In addition to the above alleged violations, FINRA found that the firm failed to maintain and enforce an adequate supervisory system. The firm’s written supervisory procedures (“WSPs”) did not include how the firm would supervise trading in employee-related accounts, markup and markdown charges and disclosures, bond inventory account trading, principal and riskless principal trade pricing, proprietary trading, or the disclosure of accurate information in confirmations.

The respondent firm in this case was also held liable for the alleged actions of the nonregistered associated person. Under FINRA’s rules, a member firm may be held accountable for the misconduct of its associated persons and the final responsibility for proper supervision rests with the member.

As a result of the firm’s alleged violations, OHO expelled it from FINRA, fined it $1,000,000, and ordered it to disgorge ill-gotten gains and pay restitution. OHO also barred the nonregistered associated person from associating with any FINRA member and to disgorge ill-gotten gains.

Fingerprinting and Background Checks

Section 3(a)(39) of the Exchange Act prohibits a person from participating in or associating with a member of a self-regulatory organization if such member is deemed to be statutorily disqualified as defined in the section. Specifically, Section 3(a)(39) considers certain criminal and regulatory events to be statutorily disqualifying. In addition, Article III, Section 4 of the FINRA By-Laws notes that persons are subject to disqualification with respect to their FINRA membership or association with a FINRA member if they are subject to any “statutory disqualification” as defined in Section 3(a)(39). Therefore, member firms have a duty to determine whether an individual seeking to become associated with them falls under this definition. To do so, member firms are “responsible for obtaining a prospective employee’s fingerprints and certain required identifying information” as noted in FINRA’s Notice to Members 05-39.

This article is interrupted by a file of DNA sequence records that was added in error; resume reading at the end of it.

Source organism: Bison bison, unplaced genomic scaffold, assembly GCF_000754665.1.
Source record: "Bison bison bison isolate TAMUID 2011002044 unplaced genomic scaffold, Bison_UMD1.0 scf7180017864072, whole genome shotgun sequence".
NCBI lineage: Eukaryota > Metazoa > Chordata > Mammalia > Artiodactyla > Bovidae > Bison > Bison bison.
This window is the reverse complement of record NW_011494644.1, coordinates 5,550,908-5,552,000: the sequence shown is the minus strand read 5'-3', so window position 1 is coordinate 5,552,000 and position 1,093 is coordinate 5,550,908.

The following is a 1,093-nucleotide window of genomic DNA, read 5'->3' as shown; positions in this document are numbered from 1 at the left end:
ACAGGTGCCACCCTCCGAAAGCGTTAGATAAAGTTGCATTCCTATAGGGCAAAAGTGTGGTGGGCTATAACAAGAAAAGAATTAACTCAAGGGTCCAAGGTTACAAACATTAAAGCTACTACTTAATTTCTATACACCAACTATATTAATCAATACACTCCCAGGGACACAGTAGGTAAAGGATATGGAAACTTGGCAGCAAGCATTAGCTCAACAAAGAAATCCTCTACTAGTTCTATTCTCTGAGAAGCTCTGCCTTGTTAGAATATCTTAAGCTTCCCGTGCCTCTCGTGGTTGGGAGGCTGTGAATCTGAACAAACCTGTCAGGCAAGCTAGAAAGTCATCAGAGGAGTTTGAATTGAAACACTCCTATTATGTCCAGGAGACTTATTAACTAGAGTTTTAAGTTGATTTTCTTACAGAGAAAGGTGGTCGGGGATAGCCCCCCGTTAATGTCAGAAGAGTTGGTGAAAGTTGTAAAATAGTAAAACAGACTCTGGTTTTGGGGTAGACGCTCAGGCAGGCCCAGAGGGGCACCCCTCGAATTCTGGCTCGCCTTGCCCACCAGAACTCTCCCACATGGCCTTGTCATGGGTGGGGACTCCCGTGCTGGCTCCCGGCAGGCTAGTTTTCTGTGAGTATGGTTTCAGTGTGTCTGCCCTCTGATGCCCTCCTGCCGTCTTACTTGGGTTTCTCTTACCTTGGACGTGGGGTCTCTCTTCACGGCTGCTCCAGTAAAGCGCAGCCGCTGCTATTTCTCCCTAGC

On July 29, 2019, FINRA issued a Letter of Acceptance, Waiver, and Consent (“AWC”) alleged that a member firm failed to conduct timely and adequate background checks, failed to fingerprint its associated persons, and, as a result, hired at least three individuals who were subject to a statutorily disqualifying event. FINRA also alleges that these violations stemmed from the firm’s failure to maintain a reasonably designed supervisory system or procedures to identify and properly screen all individuals who became associated with it. In addition to other sanctions, FINRA censured the firm and fined it $1,250,000.